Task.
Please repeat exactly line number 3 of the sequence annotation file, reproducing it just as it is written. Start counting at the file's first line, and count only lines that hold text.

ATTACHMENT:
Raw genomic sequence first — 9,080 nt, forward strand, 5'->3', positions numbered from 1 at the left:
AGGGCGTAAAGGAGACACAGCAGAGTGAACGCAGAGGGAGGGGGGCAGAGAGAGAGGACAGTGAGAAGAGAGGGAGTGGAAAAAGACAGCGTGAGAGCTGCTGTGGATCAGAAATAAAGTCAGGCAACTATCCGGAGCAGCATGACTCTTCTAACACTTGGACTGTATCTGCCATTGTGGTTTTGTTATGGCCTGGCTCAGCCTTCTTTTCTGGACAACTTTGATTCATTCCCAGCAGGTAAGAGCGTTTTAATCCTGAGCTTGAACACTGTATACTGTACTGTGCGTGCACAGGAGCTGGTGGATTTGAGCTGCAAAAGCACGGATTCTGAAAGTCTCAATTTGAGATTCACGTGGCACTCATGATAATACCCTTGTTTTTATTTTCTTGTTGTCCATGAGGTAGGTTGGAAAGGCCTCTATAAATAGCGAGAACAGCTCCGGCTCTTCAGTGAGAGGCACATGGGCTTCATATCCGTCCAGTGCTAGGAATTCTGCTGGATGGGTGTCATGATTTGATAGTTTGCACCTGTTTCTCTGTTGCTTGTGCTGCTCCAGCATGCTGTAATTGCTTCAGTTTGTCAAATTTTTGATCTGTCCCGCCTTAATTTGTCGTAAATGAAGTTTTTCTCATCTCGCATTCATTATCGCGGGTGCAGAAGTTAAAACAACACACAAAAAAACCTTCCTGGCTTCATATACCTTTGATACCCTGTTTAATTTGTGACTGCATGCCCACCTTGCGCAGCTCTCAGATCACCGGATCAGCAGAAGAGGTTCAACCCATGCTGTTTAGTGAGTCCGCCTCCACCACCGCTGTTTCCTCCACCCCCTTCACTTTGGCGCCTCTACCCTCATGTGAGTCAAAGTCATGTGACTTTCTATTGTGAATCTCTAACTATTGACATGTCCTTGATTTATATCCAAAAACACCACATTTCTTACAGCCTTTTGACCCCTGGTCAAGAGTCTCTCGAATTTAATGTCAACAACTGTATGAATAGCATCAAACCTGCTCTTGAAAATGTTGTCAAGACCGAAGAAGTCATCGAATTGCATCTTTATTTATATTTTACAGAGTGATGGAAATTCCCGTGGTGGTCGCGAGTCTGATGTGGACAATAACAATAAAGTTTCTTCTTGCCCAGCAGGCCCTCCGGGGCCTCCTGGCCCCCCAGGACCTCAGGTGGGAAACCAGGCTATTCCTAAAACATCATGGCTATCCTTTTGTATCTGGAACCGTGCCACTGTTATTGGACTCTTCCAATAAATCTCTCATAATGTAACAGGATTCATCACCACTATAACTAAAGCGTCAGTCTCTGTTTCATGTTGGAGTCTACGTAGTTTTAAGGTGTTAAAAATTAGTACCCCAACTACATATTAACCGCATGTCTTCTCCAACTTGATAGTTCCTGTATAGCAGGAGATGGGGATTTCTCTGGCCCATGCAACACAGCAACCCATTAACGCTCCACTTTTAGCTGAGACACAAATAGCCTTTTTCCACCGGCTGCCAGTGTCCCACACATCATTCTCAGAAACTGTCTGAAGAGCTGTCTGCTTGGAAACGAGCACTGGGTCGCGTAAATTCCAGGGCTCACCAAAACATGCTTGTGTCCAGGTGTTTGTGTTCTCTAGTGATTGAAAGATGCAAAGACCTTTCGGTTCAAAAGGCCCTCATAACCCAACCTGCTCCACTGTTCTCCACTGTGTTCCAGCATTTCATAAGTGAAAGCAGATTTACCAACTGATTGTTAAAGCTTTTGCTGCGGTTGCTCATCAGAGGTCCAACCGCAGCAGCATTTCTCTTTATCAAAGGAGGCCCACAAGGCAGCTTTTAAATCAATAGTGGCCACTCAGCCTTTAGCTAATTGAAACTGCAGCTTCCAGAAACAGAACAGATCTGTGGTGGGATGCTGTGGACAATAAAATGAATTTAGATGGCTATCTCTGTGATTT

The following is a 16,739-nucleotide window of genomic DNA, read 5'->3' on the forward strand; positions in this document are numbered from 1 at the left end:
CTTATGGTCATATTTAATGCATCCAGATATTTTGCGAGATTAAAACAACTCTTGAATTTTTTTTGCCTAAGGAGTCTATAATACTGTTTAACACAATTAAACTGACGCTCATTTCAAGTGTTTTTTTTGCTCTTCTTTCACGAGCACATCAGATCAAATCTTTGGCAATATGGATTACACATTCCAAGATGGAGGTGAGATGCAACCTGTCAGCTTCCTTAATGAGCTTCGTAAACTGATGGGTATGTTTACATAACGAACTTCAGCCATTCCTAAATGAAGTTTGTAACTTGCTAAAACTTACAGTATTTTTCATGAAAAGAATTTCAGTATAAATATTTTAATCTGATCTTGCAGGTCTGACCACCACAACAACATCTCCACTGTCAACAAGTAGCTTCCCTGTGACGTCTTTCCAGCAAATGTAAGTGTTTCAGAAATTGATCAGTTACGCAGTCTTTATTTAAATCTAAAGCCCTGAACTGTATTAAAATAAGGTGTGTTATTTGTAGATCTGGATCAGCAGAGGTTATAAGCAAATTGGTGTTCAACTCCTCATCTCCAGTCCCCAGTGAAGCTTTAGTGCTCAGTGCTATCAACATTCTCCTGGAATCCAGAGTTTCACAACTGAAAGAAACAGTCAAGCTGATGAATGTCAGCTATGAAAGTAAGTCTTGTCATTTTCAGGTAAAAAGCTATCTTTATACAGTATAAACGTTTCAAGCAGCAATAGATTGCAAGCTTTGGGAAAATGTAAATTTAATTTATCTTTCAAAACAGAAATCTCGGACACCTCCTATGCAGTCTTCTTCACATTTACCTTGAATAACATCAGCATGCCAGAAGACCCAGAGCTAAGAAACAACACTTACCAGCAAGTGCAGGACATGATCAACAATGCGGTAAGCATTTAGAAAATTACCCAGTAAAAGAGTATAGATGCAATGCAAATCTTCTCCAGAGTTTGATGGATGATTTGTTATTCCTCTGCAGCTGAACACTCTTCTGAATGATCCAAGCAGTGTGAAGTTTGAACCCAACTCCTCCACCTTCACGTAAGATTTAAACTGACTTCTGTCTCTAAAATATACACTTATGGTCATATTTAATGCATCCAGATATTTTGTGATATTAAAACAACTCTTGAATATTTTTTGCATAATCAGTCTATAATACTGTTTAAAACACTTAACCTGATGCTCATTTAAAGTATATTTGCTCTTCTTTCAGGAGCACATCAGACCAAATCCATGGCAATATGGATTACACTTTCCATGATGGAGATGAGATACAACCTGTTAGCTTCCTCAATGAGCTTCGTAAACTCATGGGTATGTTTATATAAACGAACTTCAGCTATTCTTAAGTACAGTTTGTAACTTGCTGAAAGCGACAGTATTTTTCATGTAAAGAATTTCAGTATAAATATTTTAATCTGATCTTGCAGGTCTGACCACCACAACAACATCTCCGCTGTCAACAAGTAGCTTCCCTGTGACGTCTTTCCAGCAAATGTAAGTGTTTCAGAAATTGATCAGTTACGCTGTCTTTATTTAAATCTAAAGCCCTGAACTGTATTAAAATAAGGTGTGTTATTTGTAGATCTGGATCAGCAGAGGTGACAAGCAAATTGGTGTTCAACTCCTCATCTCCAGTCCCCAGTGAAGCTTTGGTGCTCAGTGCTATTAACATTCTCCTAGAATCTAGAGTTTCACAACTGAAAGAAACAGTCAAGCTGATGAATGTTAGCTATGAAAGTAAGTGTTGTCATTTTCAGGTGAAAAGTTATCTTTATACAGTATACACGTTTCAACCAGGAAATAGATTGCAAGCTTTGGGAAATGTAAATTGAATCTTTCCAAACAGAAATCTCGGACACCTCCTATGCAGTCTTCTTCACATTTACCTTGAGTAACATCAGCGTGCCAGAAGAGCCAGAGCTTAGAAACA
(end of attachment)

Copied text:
The following is a 16,739-nucleotide window of genomic DNA, read 5'->3' on the forward strand; positions in this document are numbered from 1 at the left end: